18 Finally, the significance of currency substitution can be tested by analysing whether the demand for money responds to expected exchange rate changes. This is because, in a regime of liberalised capital movements (such as that emerging in Europe in the 1990s), expectations of exchange rate depreciation/appreciation would imply changes in e xpected returns from holding foreign assets and prompt currency substitution. After using several assumptions on the expectation formation mechanism, the Deutsche Bundesbank (1995) finds only very limited evidence of currency substitution between the D-Mark and other EU currencies. 3.2.3 The “German size” factor This argument suggests that the relatively larger stability of the European money demand is the result of the remarkable stability of money demand in Germany (Wesche (1997)). There is robust evidence that money demand in Germany has been historically stable (see, for instance, Scharnagl (1998) and Hubrich (1999)) as well as evidence that money demand has been more stable in Germany than in other European countries (see Fase and Winder (1996)). The “German size” argument posits that, as a result of the relatively large weight of Germany in European monetary aggregates and the asymmetric functioning of the ERM (with Germany targeting the money stock and other countries targeting the exchange rate to the Deutsche Mark), the stability properties of the German money demand function may “dominate” those of the other countries, thereby leading to an area-wide stable money demand. This hypothesis of the German “size” factor finds support in the results of Wesche (1997) who compares the stability properties of aggregate money demand using M3H in a group of countries including Germany, France, Italy and the UK with those of a money demand function for the same aggregate excluding Germany. Wesche’s main finding was that money demand becomes unstable when Germany is excluded from the area aggregate. Moreover, if one also includes the countries shadowing the Deutsche Mark which also enjoyed stable money demand, such as Austria and the Benelux countries, where money demand is found to be stable (see Hayo (2000) and Fase and Winder (1996), respectively), the importance of the German factor increases even more. One interesting question that arises from this analysis is why money demand was comparatively more stable in Germany as the answer to this question ma y have implications for the future stability of euro area money demand. Three main arguments have been suggested to explain the superior stability of German money demand: (1) the relatively early libera lisation of the financial sector; (2) the stabilising effect of price stability; and (3) the discouragement of potentially destabilising forms of financial innovation by the Bundesbank. 17 ECB • Working Paper No 261 • September 2003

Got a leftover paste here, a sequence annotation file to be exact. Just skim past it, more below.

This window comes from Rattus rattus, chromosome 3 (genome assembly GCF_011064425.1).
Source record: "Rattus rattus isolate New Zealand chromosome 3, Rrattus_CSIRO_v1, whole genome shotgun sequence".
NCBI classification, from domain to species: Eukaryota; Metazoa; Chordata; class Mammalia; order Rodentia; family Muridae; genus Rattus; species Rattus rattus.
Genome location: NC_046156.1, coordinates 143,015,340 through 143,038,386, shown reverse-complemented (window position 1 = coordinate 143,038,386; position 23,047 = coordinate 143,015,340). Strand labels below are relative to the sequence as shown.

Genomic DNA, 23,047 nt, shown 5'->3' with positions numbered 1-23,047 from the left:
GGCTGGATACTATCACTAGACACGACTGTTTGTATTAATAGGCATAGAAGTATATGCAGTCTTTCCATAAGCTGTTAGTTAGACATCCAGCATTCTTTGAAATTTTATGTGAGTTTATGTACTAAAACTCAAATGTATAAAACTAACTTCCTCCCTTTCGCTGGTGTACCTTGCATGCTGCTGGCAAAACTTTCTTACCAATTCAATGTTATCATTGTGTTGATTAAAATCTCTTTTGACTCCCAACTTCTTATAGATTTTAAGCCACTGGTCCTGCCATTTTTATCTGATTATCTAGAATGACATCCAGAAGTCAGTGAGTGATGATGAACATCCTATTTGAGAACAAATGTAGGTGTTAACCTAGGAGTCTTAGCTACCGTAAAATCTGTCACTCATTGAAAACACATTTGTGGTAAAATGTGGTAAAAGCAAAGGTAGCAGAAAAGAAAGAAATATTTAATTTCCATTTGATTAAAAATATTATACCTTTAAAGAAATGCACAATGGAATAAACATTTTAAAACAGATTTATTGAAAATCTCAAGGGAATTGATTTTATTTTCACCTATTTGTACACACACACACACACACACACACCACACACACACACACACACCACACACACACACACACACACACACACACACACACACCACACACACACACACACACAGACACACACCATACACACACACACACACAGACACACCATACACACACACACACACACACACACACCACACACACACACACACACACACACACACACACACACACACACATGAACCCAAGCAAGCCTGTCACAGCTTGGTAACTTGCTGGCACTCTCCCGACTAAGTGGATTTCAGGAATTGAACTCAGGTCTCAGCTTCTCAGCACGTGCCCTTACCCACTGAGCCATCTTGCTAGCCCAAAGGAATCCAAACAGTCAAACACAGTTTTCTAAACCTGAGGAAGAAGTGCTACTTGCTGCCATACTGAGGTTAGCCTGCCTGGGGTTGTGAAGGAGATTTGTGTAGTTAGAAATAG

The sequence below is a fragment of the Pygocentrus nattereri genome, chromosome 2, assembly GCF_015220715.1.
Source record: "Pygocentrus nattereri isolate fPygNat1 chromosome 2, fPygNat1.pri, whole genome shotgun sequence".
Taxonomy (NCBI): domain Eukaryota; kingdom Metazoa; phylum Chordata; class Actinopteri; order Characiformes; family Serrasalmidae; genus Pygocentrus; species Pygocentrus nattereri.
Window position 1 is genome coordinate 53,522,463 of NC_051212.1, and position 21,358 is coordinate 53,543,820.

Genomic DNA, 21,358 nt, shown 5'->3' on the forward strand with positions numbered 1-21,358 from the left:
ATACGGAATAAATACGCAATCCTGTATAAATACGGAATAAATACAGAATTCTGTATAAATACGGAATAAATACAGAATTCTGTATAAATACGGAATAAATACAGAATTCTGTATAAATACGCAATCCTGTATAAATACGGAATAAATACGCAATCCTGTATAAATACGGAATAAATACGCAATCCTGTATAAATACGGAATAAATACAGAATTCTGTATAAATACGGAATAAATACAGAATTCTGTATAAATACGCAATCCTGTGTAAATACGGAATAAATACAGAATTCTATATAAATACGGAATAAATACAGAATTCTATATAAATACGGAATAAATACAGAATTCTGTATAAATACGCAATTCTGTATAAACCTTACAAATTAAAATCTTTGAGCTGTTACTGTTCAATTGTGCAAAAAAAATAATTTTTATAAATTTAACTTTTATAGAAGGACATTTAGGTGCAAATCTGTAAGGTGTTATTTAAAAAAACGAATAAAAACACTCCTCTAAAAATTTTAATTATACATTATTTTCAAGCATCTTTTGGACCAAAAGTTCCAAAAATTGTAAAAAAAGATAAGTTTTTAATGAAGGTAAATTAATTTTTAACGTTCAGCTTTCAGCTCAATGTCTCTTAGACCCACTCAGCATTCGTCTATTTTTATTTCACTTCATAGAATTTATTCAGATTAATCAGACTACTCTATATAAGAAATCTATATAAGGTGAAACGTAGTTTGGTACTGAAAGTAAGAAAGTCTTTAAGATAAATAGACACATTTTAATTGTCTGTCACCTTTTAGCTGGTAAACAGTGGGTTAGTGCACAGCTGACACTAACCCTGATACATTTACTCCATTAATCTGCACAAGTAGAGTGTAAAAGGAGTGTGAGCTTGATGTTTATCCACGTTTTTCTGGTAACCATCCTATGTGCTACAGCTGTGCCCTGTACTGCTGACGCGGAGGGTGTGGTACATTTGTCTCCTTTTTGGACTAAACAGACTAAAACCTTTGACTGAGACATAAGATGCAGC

19 As regards the first argument, Issing (1997) and Scharnagl (1998) note that the liberalisation of the financial markets and cross-border money and capital movements was largely completed in Germany by the beginning of the 1970s. This liberalisation translated into both a stable regulatory framework and relatively limited demand for those financial products, which were – by contrast - welcomed as important novelties in countries with more tightly regulated financial system. Regarding the second argument, Issing (1992, 1997) argues that the success of the Bundesbank in maintaining price stability in Germany might have also contributed to stabilising money demand in Germany. In particular, the maintenance of an environment of low and stable inflation (and interest rates) rendered unnecessary the introduction of new financial products aimed at hedging against inflationary risks which may have had a destabilising impact on domestic money demand. Finally, the stability of German money demand may have also benefited not only from the limited demand for new financial products but also from restrictions on their supply aimed at facilitating the pursuit of a monetary targeting strategy. The most relevant example regarding this issue is the lack of authorisation of money market funds before 1994 by the Bundesbank. Nevertheless, this last effect does not appear to have been very relevant, as the authorisation of money market funds in 1994 had only a temporary effect on monetary growth and money demand in Germany continued to be stable (see Reischle (2001)). 4. Conclusions This paper reviews several arguments which explain why broad money demand functions have been more stable in the euro area than in other economies. First, some factors affecting money demand outside the euro area appear to have been country specific. Second, financial innovation has had a weaker effect on money demand in the euro area than in other economies. Third, money demand stability in the euro area is partly due to gains from aggregating data across countries. As regards the weaker impact of financial innova tion in the euro area compared with other economies, there are three possible explanations. First, financial innovation in the euro area led to substitution towards instruments that could be considered as part of money and, therefore, could be taken care of by simply redefining monetary aggregates. Second, in Germany, which is the largest economy in the euro area, the effect of financial innovation on the stability of money demand was limited. Third, the different timing of financial innovation and deregulation in the various countries of the euro area spread their overall effect on the euro area aggregate over time. 18 ECB • Working Paper No 261 • September 2003